niedziela, 13 września 2009
Apollonia was founded in 588 B.C. jointly by the Greek settlers from Corinth and Kerkyra (today Corfu), N.B. colonised by Corinthians in about 8th century B.C.1 The settlers were led by a man called Gylax and it was his name after which the city was given its first name – Gylakeia. Later, the name was changed to honour the god Apollo. Thirty other cities in Macedonia, Thrace, Crete or Italia honoured the god in the similar way2. For a change, we also have Aπολλωνία κατ' Επίδαμνον, i.e. Apollonia near Epidamnos – the city which was founded a bit earlier, in 627 B.C., also by the settlers from Corinth and Kerkyra. Apollonia, which this article refers to, was founded in the land that ancient people called Illyria. These days, the ruins of the city lie in Albania, close to Pojani village, 7 km from Fier.
The settlers founded the city in a very convenient location. Apollonia was built on a gentle hill over the Aoos River (Αώος), just a few kilometres from the sea. When it comes to the trade, the new Corinthian colony was perfectly located and, what is more, it was situated on very fertile soil, so it is not surprising that soon it became one of the richest harbours of the Adriatic Sea.
At the turn of the 4th and 3rd century B.C., the city was flourishing; ramparts were rebuilt and a new coin was being issued. In 282 B.C. Apollonia was seized by the king of Epirus – Pyrrhus. After his death, the city strengthened its relationships with Rome which stationed its permanent garrison here since 229 B.C. Nevertheless, in 210 B.C., the Macedonians defeated defence and plundered the city. Roman army stayed in the city until 168 B.C. when it crushed the remaining significant military forces in this region: Illyrian state, the Kingdom of Macedonia and the Epirots. Through the strong alliance with Rome, after winning the battles, Apollonia was rewarded with full autonomy!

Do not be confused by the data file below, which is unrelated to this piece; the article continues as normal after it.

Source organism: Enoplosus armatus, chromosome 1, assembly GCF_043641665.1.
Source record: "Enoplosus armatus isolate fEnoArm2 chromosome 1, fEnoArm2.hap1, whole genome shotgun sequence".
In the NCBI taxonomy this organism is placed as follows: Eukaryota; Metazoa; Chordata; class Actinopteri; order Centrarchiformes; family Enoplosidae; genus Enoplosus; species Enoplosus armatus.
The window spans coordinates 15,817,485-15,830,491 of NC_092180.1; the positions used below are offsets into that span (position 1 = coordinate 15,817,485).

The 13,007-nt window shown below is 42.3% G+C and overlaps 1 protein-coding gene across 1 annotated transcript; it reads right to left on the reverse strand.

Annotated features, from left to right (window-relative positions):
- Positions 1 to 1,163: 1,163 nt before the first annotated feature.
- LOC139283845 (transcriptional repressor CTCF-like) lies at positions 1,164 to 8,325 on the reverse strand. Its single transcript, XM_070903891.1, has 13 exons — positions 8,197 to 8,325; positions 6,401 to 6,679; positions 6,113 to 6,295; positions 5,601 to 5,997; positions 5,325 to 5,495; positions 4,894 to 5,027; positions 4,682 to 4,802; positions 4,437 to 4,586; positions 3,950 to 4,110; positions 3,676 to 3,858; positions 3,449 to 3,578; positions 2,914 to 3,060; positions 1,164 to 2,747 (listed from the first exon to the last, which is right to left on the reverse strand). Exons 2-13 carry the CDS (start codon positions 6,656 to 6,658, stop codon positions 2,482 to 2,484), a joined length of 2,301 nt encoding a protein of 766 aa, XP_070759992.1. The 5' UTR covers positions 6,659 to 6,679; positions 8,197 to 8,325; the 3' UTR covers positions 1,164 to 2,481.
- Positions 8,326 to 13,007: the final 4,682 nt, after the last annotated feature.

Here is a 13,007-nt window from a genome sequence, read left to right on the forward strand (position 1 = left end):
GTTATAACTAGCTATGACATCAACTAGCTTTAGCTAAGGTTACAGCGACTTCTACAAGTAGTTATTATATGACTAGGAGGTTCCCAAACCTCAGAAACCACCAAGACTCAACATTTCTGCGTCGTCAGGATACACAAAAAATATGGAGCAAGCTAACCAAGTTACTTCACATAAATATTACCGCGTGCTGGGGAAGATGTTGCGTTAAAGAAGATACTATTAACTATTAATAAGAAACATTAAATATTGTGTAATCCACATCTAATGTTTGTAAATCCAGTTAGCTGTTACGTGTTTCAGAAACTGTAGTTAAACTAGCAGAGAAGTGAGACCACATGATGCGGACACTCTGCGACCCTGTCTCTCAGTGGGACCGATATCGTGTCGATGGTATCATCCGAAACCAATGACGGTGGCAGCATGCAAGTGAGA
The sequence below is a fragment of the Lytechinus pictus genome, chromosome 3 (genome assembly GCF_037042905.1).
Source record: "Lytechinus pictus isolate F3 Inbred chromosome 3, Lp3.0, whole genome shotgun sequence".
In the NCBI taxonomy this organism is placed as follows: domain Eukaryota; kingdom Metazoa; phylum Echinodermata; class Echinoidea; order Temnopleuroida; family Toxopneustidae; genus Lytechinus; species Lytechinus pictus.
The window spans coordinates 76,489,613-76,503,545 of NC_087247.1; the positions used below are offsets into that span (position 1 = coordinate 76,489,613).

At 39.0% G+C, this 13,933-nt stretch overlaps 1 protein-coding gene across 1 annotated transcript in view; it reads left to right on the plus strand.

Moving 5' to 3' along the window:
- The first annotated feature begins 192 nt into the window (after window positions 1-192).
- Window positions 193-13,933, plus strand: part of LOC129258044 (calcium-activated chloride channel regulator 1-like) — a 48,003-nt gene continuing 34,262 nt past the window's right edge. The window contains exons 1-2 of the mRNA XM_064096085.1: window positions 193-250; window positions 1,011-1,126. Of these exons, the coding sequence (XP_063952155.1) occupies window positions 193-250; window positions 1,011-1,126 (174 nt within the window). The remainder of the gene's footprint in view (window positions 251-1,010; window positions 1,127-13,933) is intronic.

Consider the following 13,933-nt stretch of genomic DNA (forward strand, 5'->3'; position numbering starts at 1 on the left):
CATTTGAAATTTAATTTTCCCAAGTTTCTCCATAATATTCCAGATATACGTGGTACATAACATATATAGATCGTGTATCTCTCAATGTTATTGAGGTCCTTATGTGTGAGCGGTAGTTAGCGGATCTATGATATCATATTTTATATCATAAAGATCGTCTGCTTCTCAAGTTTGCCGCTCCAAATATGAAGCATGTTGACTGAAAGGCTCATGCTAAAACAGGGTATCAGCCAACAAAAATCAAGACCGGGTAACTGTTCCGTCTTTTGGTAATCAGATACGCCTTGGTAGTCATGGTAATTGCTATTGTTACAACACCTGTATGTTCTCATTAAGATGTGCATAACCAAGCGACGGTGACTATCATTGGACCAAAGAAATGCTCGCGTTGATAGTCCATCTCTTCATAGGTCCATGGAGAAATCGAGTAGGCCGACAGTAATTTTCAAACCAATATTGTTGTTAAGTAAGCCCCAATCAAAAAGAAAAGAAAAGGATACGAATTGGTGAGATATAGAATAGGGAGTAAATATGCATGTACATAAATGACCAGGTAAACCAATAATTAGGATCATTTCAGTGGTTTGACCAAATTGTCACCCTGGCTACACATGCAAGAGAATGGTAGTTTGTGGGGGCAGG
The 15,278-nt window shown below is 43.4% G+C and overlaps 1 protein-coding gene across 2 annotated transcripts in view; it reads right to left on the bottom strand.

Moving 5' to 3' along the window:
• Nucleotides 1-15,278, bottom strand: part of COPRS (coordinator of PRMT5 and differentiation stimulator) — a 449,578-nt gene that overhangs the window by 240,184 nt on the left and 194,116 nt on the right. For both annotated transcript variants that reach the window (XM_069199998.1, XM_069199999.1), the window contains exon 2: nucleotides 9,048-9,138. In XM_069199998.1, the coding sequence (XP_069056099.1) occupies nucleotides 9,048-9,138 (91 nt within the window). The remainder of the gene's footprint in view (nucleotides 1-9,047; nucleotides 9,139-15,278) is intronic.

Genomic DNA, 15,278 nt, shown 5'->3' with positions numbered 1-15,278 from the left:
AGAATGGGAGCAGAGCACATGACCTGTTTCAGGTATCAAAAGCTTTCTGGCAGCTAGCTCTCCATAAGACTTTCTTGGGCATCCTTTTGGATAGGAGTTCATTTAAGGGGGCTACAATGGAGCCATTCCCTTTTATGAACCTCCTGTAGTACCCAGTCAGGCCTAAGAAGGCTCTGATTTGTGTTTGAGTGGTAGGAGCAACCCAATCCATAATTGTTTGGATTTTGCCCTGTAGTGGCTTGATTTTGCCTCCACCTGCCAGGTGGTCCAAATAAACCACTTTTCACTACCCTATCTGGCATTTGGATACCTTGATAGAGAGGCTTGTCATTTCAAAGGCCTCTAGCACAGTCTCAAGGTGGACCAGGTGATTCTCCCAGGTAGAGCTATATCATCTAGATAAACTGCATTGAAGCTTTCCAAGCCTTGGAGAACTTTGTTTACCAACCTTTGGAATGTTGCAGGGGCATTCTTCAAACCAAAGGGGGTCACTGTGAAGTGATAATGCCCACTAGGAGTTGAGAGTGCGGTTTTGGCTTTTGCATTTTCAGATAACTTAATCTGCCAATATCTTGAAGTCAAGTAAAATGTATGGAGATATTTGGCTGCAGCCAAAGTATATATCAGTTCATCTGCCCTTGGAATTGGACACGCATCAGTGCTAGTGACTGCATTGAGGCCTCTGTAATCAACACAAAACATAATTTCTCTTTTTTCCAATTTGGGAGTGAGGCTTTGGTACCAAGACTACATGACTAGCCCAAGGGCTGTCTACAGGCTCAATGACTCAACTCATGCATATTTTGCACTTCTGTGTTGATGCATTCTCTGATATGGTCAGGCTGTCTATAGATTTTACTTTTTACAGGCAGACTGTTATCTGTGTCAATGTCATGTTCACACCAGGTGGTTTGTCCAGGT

In 146 B.C. the Roman proconsul Gnaeus Egnatius began the construction of a road which inherited its name after its designer, i.e. Via Egnatia (Ἐγνατία Ὁδός). It led from Dyrrachium through Thessaloniki up to Bizancjum, 746 Roman miles3 in total, i.e. about 1103 km. Apollonia had become the second, after Dyrrachium, western end of this road, which had an impact on the city’s growing importance.
Regrettably, at the beginning of the 3rd century, Apollonia was largely destroyed by a strong earthquake. What is more, due to this earthquake, the bed of the Aoos River (now Vjosës) moved away from the city and the crop fields turned into marsh. The total destruction of the city was sealed by the invasions of people from the north. In the end, the city of Apollonia perished.
Fier – not quite interesting, industrial city is located in the vicinity of Apollonia. You can reach the city by bus. From there, you can take a van which will take you to Pojani. Albanians are very obliging and a driver will surely cover half a kilometre more by taking you all the way to the ruins of the city (we paid 50L for each person whereas a taxi driver wanted 1000L and did not want to haggle). It can be worse on the way back; when we went back to Pojani it turned out that a siesta was taking place and the van driver was just taking a rest. Being a little disheartened, we stopped off in a small barroom to have the Tirana beer which is necessary in such situations. The owner did not know English but he immediately grasped, however, what we needed (we made understood each other in sign language). [Incidentally, I learned a new Albanian word – autista which stands for a driver]. Barman called a neighbour who, after several minutes, came for us in his Mercedes! Smiling and talking about something in Albanian, he took us to a bus stop with a van already waiting for us. We hit the road right away! And now, a riddle: how is it that there are no timetables in Albania, most means of transport is private, not subsidized at all, and yet it all works fine; sometimes one has an impression that it works even more efficient than in Poland!
See: Kazimierz Kumaniecki, Historia kultury starożytnej Grecji i Rzymu, Warszawa 1965, s. 63-64.
See. Red. Zdzisław Piszczek, Mała Encyklopedia Kultury Antycznej, Warszawa 1966, s. 72.
One Roman mile (1478,5 m) equals to 1000 double paces (one step with each foot).
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